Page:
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Steve Jobs was inspired to create his Lisa computer after visiting Xerox in December 1979. There he was shown the Xerox Alto computer featuring a first of its kind, mouse driven interface. Jobs promptly integrated mouse functionality into the Lisa and every Mac afterwards. #Apple #History

So Xerox, What’s Next From You PC-Inventing People? « The PractitioNERD

Xerox Alto (The First Computers Designed for Individual Use), 1973

The Xerox Alto, one of the first personal computers.

This is the Xerox Alto displayed at the Fuji Xerox Building, Minato Mirai, Yokohama. The Xerox Alto was an early personal computer developed at Xerox PARC in 1973. It was the first computer to use the desktop metaphor and graphical user interface (GUI). It was not a commercial product, but several thousand units were built and were heavily used at PARC, other Xerox facilities, and at several universities for many years. The Alto greatly influenced the design of personal computers in the following decades, notably the Macintosh and the first Sun workstations. It is now very rare and is a valuable collector's item. - en.wikipedia.org/wiki/Xerox_Alto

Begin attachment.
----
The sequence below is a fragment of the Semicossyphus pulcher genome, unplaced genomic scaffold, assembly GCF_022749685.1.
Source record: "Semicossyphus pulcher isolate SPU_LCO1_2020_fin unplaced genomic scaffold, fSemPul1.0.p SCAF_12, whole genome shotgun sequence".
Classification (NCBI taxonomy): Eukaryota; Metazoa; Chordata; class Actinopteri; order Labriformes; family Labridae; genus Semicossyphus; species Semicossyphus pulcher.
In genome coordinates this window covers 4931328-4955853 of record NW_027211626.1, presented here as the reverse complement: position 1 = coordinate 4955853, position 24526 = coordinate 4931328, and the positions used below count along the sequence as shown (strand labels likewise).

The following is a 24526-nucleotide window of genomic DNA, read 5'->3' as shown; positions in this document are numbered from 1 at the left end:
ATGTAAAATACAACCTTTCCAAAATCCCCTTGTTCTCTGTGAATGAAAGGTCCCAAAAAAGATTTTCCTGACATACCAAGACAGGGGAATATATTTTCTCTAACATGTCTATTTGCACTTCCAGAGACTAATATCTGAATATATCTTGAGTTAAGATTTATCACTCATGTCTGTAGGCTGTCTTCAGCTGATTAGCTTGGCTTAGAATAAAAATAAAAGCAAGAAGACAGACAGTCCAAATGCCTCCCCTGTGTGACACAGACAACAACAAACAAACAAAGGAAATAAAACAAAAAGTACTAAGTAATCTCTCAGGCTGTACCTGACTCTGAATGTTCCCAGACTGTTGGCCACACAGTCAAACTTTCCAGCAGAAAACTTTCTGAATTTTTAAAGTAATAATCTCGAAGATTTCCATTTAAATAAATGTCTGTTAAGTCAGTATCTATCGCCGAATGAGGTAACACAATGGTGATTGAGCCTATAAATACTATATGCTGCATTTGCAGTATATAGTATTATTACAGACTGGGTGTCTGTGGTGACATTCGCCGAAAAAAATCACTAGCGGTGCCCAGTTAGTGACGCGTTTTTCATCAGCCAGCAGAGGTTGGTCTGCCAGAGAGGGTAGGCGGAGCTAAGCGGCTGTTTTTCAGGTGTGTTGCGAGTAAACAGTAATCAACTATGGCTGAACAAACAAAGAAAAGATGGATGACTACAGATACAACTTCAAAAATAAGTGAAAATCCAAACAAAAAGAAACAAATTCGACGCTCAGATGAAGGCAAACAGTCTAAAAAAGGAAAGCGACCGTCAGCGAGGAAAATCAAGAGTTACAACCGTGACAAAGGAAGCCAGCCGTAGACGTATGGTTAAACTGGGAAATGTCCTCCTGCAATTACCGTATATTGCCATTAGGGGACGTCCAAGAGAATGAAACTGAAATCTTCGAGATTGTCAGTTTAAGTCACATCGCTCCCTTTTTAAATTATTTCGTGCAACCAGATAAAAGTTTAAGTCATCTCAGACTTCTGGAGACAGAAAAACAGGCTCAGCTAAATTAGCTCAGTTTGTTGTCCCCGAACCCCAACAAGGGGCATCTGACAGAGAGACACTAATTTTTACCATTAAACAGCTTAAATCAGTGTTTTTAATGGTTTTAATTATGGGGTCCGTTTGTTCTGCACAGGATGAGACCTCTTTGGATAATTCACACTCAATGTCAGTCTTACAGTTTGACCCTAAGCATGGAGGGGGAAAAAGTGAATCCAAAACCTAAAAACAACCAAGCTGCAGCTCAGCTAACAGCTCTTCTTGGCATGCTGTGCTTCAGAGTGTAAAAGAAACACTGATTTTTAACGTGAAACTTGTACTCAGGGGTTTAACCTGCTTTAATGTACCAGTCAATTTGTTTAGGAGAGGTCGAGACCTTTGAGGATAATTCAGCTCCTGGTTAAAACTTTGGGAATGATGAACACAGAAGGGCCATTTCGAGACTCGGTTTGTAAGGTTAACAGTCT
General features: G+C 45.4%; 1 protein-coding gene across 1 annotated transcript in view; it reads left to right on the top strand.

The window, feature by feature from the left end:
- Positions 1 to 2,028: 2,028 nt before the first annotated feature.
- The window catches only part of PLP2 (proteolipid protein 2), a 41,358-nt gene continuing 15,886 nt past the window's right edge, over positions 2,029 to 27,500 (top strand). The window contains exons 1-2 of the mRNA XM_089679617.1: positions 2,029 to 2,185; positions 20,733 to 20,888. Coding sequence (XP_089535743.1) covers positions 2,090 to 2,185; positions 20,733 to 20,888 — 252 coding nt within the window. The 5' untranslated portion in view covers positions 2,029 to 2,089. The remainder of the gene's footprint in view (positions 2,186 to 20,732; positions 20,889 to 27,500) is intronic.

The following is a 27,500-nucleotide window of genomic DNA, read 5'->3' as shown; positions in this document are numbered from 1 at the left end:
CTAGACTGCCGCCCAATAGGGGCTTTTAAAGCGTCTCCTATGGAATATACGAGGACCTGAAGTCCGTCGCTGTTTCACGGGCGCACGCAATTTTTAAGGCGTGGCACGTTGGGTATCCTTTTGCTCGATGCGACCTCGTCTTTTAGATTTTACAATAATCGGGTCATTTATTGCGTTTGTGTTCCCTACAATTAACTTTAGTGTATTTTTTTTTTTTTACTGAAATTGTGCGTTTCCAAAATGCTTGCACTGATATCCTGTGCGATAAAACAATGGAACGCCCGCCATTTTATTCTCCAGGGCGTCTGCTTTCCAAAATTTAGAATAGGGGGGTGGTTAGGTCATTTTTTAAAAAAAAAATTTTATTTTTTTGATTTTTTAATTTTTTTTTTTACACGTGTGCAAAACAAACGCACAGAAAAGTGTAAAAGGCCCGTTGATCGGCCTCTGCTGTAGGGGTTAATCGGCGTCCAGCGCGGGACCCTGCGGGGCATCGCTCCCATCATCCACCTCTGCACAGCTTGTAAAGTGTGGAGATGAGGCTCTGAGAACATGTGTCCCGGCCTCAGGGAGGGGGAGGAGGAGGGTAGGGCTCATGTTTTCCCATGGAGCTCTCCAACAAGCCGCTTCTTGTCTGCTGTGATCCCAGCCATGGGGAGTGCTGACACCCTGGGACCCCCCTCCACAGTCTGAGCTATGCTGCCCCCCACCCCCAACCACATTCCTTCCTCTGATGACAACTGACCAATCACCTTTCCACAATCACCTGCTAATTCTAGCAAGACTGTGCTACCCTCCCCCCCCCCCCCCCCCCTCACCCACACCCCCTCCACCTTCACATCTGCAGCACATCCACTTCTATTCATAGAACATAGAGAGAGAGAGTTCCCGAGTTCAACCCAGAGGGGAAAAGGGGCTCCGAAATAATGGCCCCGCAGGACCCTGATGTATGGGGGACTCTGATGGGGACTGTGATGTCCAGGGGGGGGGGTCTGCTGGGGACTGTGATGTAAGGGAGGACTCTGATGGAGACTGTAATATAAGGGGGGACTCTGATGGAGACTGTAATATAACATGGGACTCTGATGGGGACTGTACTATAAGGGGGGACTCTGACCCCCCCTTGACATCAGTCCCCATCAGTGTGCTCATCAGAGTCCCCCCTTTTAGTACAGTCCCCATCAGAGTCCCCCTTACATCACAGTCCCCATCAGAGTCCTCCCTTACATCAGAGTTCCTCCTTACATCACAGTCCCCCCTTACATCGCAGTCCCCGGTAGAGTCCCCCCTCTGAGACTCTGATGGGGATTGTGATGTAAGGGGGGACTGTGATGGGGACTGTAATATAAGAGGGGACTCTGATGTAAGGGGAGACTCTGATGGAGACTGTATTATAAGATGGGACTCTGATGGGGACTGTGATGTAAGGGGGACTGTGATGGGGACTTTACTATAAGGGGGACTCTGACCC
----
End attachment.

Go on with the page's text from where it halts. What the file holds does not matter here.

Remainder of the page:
1973 - Xerox Alto computer at the Xerox Palo Alto Research Center (PARC). First machine (demo) to use a mouse (primitive), and Ethernet protocol. The CPU sat under a desk; display, mouse, and keyboard sat on top. Steve Jobs toured the Xerox PARC facilities in 1979 and recognized the utility of the GUI. The design of Apple's Lisa computer was changed to be GUI-based. Xerox also developed a GUI machine called the Star for the mass market, but both machines were flops due to high prices.

Xerox 8010 Star Information System, 1981.

Xerox Alto GUI (Cedar Environment), 1973